Chick-Fil-A Loses Second Airport Opportunity in as Many Weeks

by Kilian Melloy

EDGE Staff Reporter

Wednesday April 3, 2019

Chick-Fil-A continues to miss out on business opportunities thanks to its corporate culture being perceived as antithetical to the values of the communities in which the franchise would like to operate.

In late March, Chick-Fil-A found itself excluded from the San Antonio, Texas, airport when the city council there declined to give the company permission to open a new location at the airport, citing a "legacy of anti-LGBT behavior."

The CEO of the company famously decried marriage equality in 2012, declaring that to permit same-sex families the same legal rights as their heterosexual countrymen would be tantamount to "inviting God's judgment on our nation," and Chick-Fil-A has been firmly embroiled in the culture wars ever since, with a conservative-driven "Day of Appreciation" on the anti-gay side and a longstanding boycott among some LGBTQ equality advocates and their allies.

Though the company had officially stepped back from the culturally divisive issue of marriage equality, its corporate culture still lacks specific protections for LGBTQ employees. Moreover, it recently came to light that tax records show the company's foundation doled out almost $2 million in 2017 to a trio of overtly anti-gay organizations, with the bulk of the money — more than $1.5 million — going to the fellowship of Christian Athletes, which ThinkProgress reported "is a religious organization that seeks to spread an anti-LGBTQ message to college athletes and requires a strict 'sexual purity' policy for its employees that bars any 'homosexual acts.' "

News of those contributions broke just before the San Antonio city council declined to give Chick-Fil-A permission to open a new location at its airport. The council's action prompted an investigation by the Texas Attorney General's office, with AG Ken Paxton declaring, "The Constitution's protection of religious liberty is somehow even better than Chick-Fil-A's chicken."

"Unfortunately, I have serious concerns that both are under assault at the San Antonio airport," Paxton added.

But even as the legislature of state of Texas barreled forward with a "Religious Refusal" bill designed to shield any and all professionals licensed by the state from the consequences of overt, faith-based anti-LGBTQ discrimination, the company lost a second airport concession in Buffalo, New York — just a week after being denied in San Antonio, reported USA Today. A New York State Assemblyman led the charge, citing the company's "long history of supporting and funding anti-LGBTQ organizations."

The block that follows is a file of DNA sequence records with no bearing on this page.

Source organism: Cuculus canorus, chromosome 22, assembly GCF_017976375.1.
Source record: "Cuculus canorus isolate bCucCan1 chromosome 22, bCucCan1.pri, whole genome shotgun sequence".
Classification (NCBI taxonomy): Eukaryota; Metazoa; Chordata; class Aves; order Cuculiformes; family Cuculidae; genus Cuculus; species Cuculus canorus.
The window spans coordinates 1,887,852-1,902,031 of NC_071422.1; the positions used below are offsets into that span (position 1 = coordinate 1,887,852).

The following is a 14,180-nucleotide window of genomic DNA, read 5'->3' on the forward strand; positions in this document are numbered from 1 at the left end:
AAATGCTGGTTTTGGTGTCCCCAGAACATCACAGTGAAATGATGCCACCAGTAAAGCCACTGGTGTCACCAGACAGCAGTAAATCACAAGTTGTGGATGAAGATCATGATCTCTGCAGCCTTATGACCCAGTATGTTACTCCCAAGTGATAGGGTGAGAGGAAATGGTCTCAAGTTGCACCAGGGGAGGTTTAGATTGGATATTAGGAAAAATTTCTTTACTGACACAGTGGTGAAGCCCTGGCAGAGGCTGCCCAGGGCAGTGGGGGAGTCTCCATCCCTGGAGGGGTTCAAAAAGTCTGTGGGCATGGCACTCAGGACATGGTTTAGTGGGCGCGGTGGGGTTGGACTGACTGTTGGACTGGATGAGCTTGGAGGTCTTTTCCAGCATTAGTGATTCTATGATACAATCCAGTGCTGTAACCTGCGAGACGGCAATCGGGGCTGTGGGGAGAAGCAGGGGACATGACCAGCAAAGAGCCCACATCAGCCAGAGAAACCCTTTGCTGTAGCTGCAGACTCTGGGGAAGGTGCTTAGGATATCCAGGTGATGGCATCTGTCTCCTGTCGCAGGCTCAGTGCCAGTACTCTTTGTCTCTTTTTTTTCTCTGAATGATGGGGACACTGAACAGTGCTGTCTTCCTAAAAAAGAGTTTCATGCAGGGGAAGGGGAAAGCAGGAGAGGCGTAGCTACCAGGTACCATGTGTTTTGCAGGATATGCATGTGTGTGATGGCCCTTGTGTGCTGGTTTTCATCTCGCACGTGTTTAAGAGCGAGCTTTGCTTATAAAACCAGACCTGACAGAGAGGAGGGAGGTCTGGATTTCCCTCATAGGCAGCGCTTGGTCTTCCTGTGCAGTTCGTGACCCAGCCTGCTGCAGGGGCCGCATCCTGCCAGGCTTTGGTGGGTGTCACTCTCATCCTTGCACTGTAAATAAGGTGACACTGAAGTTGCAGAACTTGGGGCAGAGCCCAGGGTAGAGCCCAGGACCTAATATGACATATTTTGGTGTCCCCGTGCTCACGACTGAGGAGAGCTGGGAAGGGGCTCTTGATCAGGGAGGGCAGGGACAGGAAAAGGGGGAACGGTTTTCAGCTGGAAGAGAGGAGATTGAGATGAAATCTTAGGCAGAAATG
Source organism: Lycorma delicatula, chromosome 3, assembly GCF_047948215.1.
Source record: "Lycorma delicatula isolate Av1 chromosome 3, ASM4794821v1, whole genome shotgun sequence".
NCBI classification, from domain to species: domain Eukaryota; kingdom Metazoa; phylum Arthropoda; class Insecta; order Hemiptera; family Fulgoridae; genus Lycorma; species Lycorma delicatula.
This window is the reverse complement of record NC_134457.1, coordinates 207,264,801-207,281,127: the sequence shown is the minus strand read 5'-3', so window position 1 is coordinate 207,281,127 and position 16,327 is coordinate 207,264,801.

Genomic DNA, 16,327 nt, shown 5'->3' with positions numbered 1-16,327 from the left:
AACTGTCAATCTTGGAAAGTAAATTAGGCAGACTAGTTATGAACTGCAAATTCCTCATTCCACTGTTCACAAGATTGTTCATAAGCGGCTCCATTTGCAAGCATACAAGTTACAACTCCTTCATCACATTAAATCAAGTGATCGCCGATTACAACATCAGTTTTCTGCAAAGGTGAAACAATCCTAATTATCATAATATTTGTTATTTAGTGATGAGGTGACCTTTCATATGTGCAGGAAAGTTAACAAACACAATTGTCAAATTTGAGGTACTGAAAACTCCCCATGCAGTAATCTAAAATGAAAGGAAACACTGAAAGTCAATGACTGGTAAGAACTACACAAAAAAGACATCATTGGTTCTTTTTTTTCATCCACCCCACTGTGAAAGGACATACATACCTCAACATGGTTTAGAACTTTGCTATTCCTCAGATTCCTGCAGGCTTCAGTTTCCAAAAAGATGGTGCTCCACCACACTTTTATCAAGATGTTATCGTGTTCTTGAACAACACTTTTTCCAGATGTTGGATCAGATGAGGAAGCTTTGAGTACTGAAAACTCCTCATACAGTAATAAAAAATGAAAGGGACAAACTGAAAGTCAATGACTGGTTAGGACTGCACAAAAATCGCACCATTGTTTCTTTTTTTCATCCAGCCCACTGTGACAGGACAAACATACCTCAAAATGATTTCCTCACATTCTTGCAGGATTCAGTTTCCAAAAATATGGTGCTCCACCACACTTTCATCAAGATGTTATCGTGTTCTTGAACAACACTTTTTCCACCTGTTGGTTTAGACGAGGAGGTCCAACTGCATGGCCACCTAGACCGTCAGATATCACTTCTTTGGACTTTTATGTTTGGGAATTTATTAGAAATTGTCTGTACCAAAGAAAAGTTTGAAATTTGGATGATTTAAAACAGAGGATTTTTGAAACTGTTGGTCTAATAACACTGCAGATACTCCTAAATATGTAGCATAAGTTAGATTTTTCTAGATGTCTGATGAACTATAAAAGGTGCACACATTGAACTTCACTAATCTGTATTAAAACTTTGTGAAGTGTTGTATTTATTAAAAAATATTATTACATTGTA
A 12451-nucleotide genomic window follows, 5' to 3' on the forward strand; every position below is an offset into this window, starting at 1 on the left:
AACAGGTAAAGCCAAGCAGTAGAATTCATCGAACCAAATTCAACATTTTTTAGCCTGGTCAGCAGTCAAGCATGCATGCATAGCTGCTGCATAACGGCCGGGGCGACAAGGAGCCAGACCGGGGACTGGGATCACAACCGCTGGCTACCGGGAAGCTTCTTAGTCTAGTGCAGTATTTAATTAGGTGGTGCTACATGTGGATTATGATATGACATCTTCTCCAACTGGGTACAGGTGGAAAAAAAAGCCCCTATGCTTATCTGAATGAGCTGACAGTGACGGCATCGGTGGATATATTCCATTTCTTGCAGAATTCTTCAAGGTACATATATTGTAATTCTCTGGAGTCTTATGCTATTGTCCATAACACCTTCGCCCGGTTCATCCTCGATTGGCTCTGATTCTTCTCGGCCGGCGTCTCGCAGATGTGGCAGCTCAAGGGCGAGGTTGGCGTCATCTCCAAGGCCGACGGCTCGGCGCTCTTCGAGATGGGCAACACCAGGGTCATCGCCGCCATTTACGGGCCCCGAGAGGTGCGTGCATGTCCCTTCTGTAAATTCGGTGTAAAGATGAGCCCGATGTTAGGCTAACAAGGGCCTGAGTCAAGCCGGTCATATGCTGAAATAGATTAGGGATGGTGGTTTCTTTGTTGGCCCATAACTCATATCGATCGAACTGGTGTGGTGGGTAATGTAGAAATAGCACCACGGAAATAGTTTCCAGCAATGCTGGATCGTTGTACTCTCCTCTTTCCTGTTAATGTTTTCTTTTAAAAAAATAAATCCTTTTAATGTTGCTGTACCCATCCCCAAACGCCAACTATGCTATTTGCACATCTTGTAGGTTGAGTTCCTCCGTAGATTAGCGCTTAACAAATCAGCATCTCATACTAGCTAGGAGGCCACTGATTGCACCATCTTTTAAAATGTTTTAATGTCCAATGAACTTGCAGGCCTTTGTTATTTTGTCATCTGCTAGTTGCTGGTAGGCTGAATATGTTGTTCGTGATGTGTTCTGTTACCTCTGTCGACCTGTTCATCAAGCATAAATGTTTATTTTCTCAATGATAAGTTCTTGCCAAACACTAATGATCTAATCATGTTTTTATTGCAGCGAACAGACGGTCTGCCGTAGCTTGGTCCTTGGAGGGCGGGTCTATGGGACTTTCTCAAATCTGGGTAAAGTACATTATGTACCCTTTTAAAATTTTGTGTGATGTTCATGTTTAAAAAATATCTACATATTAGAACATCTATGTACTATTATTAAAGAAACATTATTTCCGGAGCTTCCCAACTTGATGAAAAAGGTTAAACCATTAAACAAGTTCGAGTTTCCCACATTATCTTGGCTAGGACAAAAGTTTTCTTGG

Food news site Delish provided more detail, reporting that the Niagara Frontier Transportation Authority had intended to grant Chick-Fil-A a concession at the Buffalo-Niagara International Airport. Taking to Twitter, Assemblyman Sean Ryan called out both the NFTA and Chick-Fil-A, taking note of the fact that the state of New York — including its university system — has a travel ban in place with regard to North Carolina, where a state law targeting LGTBQ people, and trans people in particular, sparked a national pushback that saw the state lose billions and repeal the offensive law — only to replace it with a watered-down version of the same legislation that still targets sexual minorities.

"Recently, several SUNY swimmers were unable to stay in North Carolina for the Dill championship because of this travel ban," Assemblyman Ryan posted. "IT sends the wrong message to allow a state entity to do business with an anti-LGBTQ corporation when our SUNY system worked to remain in compliance with the travel ban. All of our state agencies need to be held to a higher standard."

The plans for a new Chick-Fil-A location at the Buffalo-Niagara International Airport were quickly scrapped, Delish reported.

The company stuck to its official narrative, media sources noted.

"Recent coverage about Chick-fil-A continues to drive an inaccurate narrative about our brand," a statement from the company said. "We want to make it clear that our sole focus is on providing delicious food and welcoming everyone — not being a part of a national political conversation."

Kilian Melloy serves as EDGE Media Network's Associate Arts Editor and Staff Contributor. His professional memberships include the National Lesbian & Gay Journalists Association, the Boston Online Film Critics Association, The Gay and Lesbian Entertainment Critics Association, and the Boston Theater Critics Association's Elliot Norton Awards Committee.

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